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My first encounter with construction lasers was 20-plus years ago on a commercial job site, where a subcontractor was using a rotary laser to level the track for a suspended ceiling. The tool obviously saved a lot of time, and even though it could only shoot level, I was jealous that my company couldn't afford the $3,000 it cost to buy one. Since that time, lasers have fallen greatly in price and become much more versatile. I now own several and can't imagine trying to compete without them.


For this article, my crew and I tested a type of line laser that didn't exist until several years back. The industry hasn't created a name for these tools; I like to think of them as combination lasers, because they combine the functions of a cross-line laser with those of a plumb bob: They project visible plumb and level lines, and plumb points up and down. With the right combination laser, a contractor may be able to perform all of his leveling and layout tasks with a single tool.

We tested nine combination lasers, one from each of the companies (two from Topcon) that currently make them: the Agatec CPL 50, Bosch GLL3-80, Hilti PMC 46, Johnson 40-6662, Leica Lino L2P5, Pacific Laser Systems (PLS) HVL 100, Spectra Precision 5.2XL, Topcon LC-2, and Topcon LC-4X.

Laser models change quickly, so there may be additional ones on the market by the time this story comes out.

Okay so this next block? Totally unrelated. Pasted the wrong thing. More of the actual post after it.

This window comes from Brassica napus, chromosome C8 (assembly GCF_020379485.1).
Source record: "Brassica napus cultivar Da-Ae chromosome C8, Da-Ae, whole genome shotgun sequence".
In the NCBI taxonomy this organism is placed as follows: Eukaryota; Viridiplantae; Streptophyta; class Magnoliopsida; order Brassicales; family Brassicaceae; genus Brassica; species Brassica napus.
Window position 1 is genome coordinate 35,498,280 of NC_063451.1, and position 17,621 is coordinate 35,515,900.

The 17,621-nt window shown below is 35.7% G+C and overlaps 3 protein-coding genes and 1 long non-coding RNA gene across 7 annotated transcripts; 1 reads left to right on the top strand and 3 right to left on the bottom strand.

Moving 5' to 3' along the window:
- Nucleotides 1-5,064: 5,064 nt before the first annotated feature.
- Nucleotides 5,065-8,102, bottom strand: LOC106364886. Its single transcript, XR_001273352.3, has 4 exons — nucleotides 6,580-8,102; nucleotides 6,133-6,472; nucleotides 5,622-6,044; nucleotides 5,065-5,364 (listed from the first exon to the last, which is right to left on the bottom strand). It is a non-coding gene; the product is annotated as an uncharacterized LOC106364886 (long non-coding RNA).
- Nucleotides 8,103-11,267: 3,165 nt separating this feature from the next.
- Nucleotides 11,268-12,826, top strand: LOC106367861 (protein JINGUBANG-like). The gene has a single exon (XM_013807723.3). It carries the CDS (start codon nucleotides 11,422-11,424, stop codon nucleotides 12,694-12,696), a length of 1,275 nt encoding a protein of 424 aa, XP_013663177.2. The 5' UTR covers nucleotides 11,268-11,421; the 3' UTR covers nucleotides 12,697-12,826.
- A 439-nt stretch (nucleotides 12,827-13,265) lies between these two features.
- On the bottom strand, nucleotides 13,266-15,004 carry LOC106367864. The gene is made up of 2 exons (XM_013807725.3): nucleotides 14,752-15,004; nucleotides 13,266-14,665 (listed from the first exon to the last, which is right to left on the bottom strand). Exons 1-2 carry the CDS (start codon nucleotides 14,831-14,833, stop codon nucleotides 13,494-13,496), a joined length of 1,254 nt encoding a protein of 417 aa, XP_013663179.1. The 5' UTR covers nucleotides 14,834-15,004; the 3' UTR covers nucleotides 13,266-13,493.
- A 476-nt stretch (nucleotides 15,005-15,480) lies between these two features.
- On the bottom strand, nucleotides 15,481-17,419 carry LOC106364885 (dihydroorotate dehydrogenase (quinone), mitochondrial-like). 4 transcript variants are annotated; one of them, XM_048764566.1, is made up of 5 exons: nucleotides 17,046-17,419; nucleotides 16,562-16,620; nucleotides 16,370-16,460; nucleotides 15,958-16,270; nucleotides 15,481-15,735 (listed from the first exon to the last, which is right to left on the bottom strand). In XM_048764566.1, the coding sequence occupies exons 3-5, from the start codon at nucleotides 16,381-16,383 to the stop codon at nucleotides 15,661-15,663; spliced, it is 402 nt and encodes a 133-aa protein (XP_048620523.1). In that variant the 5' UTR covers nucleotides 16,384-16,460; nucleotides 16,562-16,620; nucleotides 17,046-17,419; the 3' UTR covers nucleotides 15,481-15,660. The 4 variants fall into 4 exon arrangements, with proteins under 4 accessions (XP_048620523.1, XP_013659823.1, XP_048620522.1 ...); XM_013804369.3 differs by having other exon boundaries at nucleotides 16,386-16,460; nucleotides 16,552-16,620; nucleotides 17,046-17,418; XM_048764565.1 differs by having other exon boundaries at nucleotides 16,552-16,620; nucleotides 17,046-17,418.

Multiple Functions

All the lasers we tested perform the standard functions of line lasers – projecting horizontal lines that can be used to level deck ledgers, windows, and cabinets; and vertical lines that can be used to plumb door casings, posts, and the like. The lines meet at a 90-degree angle and can be used to project square layout onto plumb surfaces like walls. On a number of models, the beams fan out far enough to project square layout across the floor, up the wall, and onto the ceiling.

Among the qualities that set combination models apart from standard line lasers is their ability to project points straight up and down, so that they can be used in place of a plumb bob. A combination laser is faster and easier to use than a plumb bob; it can be operated by one person and is unaffected by wind. The plumb points appear as single laser dots or as the intersections between laser lines above and below the device. We use the plumb bob function to locate can lights – we lay out their locations on the floor and then carry those marks up to the ceiling. When framing, we use it to plumb walls by checking the alignment of top plates over bottom plates.

With most models, the self-leveling function can be disabled so that the tool can project sloped lines and square layout that isn't plumb or level. This function comes in handy for tasks like laying out stair rails and setting wall tile on the diagonal.